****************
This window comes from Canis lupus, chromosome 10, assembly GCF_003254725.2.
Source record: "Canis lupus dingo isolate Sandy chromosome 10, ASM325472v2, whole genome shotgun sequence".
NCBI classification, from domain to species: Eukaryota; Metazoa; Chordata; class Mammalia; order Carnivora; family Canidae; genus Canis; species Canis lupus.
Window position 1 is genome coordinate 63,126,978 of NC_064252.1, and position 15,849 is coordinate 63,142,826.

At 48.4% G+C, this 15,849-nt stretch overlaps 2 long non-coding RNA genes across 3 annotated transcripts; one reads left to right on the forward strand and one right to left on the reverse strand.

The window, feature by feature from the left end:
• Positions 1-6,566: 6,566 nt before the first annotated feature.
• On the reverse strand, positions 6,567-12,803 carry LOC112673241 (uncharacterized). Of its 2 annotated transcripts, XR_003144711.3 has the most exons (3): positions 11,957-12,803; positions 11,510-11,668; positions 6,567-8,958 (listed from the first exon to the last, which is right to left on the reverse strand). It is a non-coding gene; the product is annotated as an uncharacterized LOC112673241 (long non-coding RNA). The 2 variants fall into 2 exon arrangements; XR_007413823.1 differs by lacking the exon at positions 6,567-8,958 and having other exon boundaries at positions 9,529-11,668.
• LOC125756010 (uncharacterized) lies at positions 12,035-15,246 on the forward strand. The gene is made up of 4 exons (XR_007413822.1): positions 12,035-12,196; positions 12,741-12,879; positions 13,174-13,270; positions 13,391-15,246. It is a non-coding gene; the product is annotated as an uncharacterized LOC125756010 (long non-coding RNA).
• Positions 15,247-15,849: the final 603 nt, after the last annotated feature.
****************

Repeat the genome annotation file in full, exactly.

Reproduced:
This window comes from Canis lupus, chromosome 10, assembly GCF_003254725.2.
Source record: "Canis lupus dingo isolate Sandy chromosome 10, ASM325472v2, whole genome shotgun sequence".
NCBI classification, from domain to species: Eukaryota; Metazoa; Chordata; class Mammalia; order Carnivora; family Canidae; genus Canis; species Canis lupus.
Window position 1 is genome coordinate 63,126,978 of NC_064252.1, and position 15,849 is coordinate 63,142,826.

At 48.4% G+C, this 15,849-nt stretch overlaps 2 long non-coding RNA genes across 3 annotated transcripts; one reads left to right on the forward strand and one right to left on the reverse strand.

The window, feature by feature from the left end:
• Positions 1-6,566: 6,566 nt before the first annotated feature.
• On the reverse strand, positions 6,567-12,803 carry LOC112673241 (uncharacterized). Of its 2 annotated transcripts, XR_003144711.3 has the most exons (3): positions 11,957-12,803; positions 11,510-11,668; positions 6,567-8,958 (listed from the first exon to the last, which is right to left on the reverse strand). It is a non-coding gene; the product is annotated as an uncharacterized LOC112673241 (long non-coding RNA). The 2 variants fall into 2 exon arrangements; XR_007413823.1 differs by lacking the exon at positions 6,567-8,958 and having other exon boundaries at positions 9,529-11,668.
• LOC125756010 (uncharacterized) lies at positions 12,035-15,246 on the forward strand. The gene is made up of 4 exons (XR_007413822.1): positions 12,035-12,196; positions 12,741-12,879; positions 13,174-13,270; positions 13,391-15,246. It is a non-coding gene; the product is annotated as an uncharacterized LOC125756010 (long non-coding RNA).
• Positions 15,247-15,849: the final 603 nt, after the last annotated feature.